A poor talent selection process can cripple your business. Think about the last time you made a bad hiring decision and the difficulty you experienced with transitioning this person either to perform at the desired level or in moving them out the door. Replacing a key individual can cost as much as 1.5 times their salary between direct recruiting costs, training, lost productivity, and other indirect costs. Do you have higher than average turnover, absenteeism, accidents, or errors?
Look at what this can cost your business. Nationally, turnover averages about 12 percent for all companies, and the typical “preventable” turnover is 75 percent of your total, or 8 percent in this case. So if you have even a relatively small payroll of $1 million, you could be losing $80,000 a year through preventable turnover. Take your fully burdened payroll expense and apply your preventable turnover ratio to this number.
In addition to fixing your cultural issues listed above, here’s how to recruit more effectively. First, understand what culture you want in your company and develop a list of questions you can ask to screen your candidates for fit. Take the time necessary to screen and go through two or three rounds of interviews, as well as check references. You’ll need a detailed scorecard to sharpen your focus and measure people against. This will allow you to know exactly what you’re looking for without adding extraneous skills or experience. You can also partner with a staffing agency and use “on-demand” talent to help with gaps or project work.
Poor Leadership and Communication
You’ve probably heard that most employees believe there could be better communication and leadership from their managers. The leadership team is the business’ most important driving force, as well as its biggest liability.
What communication methods are in place now? Some companies have effective processes that involve regularly scheduled meetings where manager provides a weekly update on the state of business and progress with goals, and in some cases financial information is also provided. The main point here is to eliminate any questions employees may have on where the company is going and how it is doing at the moment. You can use this time to re-engage employees by providing spot recognition for things done well.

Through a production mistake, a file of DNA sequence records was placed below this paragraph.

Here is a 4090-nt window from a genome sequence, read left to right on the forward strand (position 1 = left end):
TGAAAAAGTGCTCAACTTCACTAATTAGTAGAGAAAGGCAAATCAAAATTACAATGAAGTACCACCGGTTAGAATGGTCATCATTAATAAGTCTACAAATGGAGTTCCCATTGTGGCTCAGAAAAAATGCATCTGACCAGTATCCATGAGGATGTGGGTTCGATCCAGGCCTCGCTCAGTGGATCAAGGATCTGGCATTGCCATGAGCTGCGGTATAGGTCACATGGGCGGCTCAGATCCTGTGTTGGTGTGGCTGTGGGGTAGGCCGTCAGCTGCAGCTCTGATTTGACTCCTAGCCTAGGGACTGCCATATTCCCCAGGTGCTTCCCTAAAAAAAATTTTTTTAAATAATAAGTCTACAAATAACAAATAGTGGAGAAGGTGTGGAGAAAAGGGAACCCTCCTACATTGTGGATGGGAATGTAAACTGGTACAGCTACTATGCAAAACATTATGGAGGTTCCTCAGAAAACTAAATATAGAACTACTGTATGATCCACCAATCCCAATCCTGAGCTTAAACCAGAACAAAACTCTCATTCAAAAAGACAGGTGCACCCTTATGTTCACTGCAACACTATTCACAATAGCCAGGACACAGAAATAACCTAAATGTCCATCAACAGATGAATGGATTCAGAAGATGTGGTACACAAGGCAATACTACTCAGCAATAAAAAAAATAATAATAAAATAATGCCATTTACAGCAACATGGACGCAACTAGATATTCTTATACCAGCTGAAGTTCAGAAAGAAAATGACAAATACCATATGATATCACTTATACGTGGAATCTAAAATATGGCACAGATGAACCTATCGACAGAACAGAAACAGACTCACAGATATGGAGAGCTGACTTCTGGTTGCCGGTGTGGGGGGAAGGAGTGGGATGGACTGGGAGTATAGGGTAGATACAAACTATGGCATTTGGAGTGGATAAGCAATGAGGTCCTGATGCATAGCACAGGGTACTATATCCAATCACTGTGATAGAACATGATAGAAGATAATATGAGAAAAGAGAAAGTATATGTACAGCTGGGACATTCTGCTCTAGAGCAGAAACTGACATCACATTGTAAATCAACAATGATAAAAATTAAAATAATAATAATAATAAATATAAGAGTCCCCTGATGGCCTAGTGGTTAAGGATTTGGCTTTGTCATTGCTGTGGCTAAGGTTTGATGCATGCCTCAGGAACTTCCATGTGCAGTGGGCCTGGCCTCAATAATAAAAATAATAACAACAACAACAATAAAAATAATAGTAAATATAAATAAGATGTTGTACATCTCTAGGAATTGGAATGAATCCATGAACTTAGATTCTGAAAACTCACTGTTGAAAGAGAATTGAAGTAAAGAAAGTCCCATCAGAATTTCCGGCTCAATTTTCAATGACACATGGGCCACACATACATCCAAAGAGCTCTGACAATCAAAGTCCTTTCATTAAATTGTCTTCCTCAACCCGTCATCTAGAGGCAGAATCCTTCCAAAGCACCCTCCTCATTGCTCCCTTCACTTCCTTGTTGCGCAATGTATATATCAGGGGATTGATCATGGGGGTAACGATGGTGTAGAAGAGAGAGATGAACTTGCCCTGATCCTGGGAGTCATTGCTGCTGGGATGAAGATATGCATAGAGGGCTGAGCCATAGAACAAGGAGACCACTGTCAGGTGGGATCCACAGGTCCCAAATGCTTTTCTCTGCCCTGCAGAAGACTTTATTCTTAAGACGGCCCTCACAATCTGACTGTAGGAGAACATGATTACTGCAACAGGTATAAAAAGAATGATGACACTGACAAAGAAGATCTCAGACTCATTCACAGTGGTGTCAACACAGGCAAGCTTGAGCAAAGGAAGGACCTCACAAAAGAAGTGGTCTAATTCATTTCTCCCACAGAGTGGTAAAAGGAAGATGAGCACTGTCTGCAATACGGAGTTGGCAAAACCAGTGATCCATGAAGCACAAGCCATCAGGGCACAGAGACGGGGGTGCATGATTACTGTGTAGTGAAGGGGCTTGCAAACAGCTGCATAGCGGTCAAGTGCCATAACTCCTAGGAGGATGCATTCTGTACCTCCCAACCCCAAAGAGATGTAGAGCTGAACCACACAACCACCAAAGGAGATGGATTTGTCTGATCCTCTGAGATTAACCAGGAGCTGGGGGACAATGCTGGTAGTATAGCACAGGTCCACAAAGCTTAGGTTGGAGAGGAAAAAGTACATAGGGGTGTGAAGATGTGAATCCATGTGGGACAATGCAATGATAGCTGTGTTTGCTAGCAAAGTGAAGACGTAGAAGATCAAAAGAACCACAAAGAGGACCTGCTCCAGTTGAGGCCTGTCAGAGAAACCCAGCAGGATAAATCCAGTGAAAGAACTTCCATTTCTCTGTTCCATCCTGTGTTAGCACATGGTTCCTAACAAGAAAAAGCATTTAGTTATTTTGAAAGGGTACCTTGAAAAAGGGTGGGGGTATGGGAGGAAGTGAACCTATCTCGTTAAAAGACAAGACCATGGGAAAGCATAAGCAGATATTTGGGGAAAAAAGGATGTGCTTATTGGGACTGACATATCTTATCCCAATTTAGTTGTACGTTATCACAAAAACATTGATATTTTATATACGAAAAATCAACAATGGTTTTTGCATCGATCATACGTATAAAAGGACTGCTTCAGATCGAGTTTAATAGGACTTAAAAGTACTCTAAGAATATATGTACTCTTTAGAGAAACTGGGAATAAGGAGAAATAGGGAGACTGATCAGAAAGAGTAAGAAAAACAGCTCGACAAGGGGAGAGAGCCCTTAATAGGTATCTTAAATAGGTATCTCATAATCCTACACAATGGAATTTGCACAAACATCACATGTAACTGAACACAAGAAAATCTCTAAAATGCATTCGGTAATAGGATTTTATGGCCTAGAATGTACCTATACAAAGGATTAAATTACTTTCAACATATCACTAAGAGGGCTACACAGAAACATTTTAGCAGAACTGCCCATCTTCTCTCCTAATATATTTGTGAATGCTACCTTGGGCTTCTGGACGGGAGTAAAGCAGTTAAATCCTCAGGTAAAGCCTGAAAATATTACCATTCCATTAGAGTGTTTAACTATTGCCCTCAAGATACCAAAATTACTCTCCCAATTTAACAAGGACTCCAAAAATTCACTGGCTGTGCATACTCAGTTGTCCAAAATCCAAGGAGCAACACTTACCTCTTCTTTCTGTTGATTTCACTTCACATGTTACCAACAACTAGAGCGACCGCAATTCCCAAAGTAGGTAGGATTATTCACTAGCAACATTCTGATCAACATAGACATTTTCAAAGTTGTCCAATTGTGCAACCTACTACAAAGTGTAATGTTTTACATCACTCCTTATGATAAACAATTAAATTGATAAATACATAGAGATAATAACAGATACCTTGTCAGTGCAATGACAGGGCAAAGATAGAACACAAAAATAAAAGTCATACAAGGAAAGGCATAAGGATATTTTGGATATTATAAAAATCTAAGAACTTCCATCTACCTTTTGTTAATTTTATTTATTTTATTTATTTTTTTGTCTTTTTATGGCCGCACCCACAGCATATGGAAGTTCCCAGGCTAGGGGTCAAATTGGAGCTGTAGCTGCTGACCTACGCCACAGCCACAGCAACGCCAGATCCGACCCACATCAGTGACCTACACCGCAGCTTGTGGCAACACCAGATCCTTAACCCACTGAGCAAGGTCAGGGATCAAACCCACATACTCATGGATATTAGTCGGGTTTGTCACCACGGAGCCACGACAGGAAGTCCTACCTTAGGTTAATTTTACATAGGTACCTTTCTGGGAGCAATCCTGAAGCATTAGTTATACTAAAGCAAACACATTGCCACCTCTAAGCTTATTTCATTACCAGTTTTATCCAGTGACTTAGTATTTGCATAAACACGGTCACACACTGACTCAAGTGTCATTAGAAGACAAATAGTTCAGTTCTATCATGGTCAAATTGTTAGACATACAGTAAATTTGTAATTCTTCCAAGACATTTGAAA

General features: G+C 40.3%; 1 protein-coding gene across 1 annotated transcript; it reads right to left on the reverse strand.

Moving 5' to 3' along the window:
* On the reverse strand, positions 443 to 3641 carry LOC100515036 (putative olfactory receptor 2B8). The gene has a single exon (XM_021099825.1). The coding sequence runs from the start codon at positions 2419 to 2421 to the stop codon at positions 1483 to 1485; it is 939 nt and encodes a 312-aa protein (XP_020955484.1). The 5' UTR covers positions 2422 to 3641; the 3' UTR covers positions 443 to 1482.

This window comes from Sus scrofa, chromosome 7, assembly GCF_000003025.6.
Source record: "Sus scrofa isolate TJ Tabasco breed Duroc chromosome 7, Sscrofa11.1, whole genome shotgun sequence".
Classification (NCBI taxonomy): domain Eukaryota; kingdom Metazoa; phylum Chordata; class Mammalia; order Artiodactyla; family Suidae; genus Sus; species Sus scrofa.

The single biggest external threat to business is government regulation on both the state and federal levels. Overregulation can make it hard to be a business owner—it distracts businesses from pursing their core competencies and erodes profits. Do you know how much time you or your employees spend on regulatory compliance? What is your exposure in areas where you’re not up to full compliance?
There’s not a lot you can do about this unless you speak to your elected officials directly. The best approach for managing the regulations we do have is to identify which are challenging to your business and then create a strategy to handle them so you can focus on your core business. Also, get involved with business organizations that have focus groups in this area, and visit with your legislative representatives to make your voice heard.
Many of today’s challenges actually lie within your workforce and you have the ability to change it. This being the case, it makes sense to engage your HR team to spearhead these people-related challenges or find a consultant who can help as well.